Few one-make racing series have been as successful as the 924’s and enthusiasts are fast cottening on to how good this budget Porsche is. There’s quite a bit that you can do to give 944 and Boxster owners the shivers but the fi rst has to be to ensure that the basic car is up to scratch. Suspension geometry is crucial and only Porsche experts know how to get the best from one. The basic Audi engine benefi ts from better breathing with a K&N fi lter and a sportier exhaust manifold/system. The camshaft is deemed good enough for over 200bhp. Turbos can be tweaked and tuned with induction and cooling kits and raising the boost pressure. Top tuned ones models beat the hot Carrera GT. The torsion bar design allows for ride height adjustment at the rear, although usually the suspension beam has to be removed to lower the car by more than 20 mm. Koni and Bilstein dampers are regarded as the best swap, although you have to use late 924 wishbones to make them fi t. If you’re keeping the standard brakes (Mintex or Porterfi eld are considered the tops) Porsche brakes are reckoned to be some of the best in the business but you can fi t later 944/968 or 928 brakes with a special but pricey kit. Finally, if you want different wheels and have a later 924 using Turbo hubs then you can fi t Boxster rims and they’re certainly cheap enough second-hand. Call 930 Motorsport, 07000 930930 for expert advice on all matters 924.

What To Look For

  • The 924 has a rugged design but thanks to lowly values most have been neglected and bodged – especially at the cheaper end of the market – and may not be a viable buy.
  • It’s a Porsche, so expect to see some form of service history somewhere along the line. A diligently kept history is a good sign – and it’s always worth asking to see the records, which can tell you much about how the car has been cared for. Neglected examples can cost plenty to fi x – especially Turbos.
  • Early models can suffer from bodywork rust. Pre-1980 shells were not zinc-plated all over, and can suffer from deterioration virtually anywhere except in their lowest extremities. Check very carefully… Vulnerable areas include the front wing edges, the roof gutters and the lower sections of the doors.
  • Closely inspect the structures beneath the battery. Water tends to collect in the battery tray, which can disintegrate, and can run down onto the fuse box (situated lower down).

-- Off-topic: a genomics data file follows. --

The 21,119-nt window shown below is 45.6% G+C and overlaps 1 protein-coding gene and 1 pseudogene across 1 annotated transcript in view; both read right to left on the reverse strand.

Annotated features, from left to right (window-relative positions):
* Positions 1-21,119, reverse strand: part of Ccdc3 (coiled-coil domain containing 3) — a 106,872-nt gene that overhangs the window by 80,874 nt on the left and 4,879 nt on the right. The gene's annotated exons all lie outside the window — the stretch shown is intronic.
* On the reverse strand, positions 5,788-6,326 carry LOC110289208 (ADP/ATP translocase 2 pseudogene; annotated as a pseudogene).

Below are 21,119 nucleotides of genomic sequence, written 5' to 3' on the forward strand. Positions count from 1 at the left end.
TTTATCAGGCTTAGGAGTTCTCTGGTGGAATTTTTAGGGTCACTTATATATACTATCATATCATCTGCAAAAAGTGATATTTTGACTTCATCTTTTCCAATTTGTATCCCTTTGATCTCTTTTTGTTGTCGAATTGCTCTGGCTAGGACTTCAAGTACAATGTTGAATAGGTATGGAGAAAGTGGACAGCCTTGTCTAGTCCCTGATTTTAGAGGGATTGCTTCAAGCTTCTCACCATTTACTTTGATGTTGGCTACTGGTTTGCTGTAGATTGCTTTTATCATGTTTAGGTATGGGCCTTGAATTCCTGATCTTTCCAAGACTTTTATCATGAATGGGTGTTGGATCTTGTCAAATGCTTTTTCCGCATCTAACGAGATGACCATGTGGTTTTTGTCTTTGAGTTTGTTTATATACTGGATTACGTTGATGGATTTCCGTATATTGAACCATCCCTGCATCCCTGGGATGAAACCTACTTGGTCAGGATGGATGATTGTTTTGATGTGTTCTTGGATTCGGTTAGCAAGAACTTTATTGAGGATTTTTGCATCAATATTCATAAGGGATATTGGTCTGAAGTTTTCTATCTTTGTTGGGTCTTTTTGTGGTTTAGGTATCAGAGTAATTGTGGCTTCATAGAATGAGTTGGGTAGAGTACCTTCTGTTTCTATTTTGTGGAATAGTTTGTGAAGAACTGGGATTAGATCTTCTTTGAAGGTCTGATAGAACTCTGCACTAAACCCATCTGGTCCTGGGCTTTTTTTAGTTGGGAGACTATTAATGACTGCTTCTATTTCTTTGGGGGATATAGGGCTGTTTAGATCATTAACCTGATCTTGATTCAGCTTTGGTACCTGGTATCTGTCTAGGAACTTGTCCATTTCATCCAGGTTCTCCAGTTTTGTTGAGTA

• The front bodywork and floor pans require close examination. Check for poor fi tment of the doors within the surrounding panels. Inspect the pop-up headlamps and make sure they work with precision. Repairs following a prang may not have been done to a Porsche standard.
  • The sills can rot and cost up to a grand a side to repair properly – remove the trim plates if you can and check with a torch. Inner sill rot is more serious especially at the rear suspension mounts and the rear wings.
  • Like some VWs, fuel tank rot is not unknown, causing poor running and leaks – they cost £250+ to renew and fi tting is a pain – the whole transaxle has to be dropped to gain access.
  • Ensure that the interior is dry. Check that the bulkhead drainage system is unobstructed (or water will leak into the interior), and specifi cally inspect the sun roof seals/drain tubes, plus the rear spoiler drain apertures – they are likely to be blocked and specialists warn that it results in moisture collecting inside the car, where it can wreak havoc.
  • Establish when the cam (timing) belt was last changed. Ideally the belt needs to be renewed well in advance of the recommended 45,000 mile intervals. On the Porsche-powered 924S there’s also the counter rotating balancer shaft’s one to change. If this breaks, the engine runs but will feel rough.
  • Cylinder head gasket failure on a 924 usually results from neglect of maintenance. Check the state of the coolant, and watch for signs of inter-mixing of the engine oil and the coolant. This may be due to a head gasket failure, or to breakdown of the intercooler seals (Turbo).
  • Look for seepage from the heater valve. Water escaping from the valve can fi nd its way into the clutch housing below.
  • Check for good oil pressure. When the engine is cold, the gauge should show 5 bar at tick over. It’s okay for the pressure to drop to around 2 bar with the engine at normal operating temp. Much lower fi gures suggest that attention is required. Bear in mind that an engine overhaul is expensive on a 924 but the LT van origins mean that early cars are much cheaper to fi x.
  • Watch for excessive smoke at star t up, and a f t e r lengthy t i c kover due to worn valves/guides. Heavy smoke under load signals deeper-rooted woes with pistons, rings and cylinder bores or worn turbos.
  • Infrequent oil and fi lter changes will eventually result in camshaft/follower wear (indicated by a tapping noise from the top of the engine). Inspect the camshaft cover for signs of oil leaks – especially from the rear seal.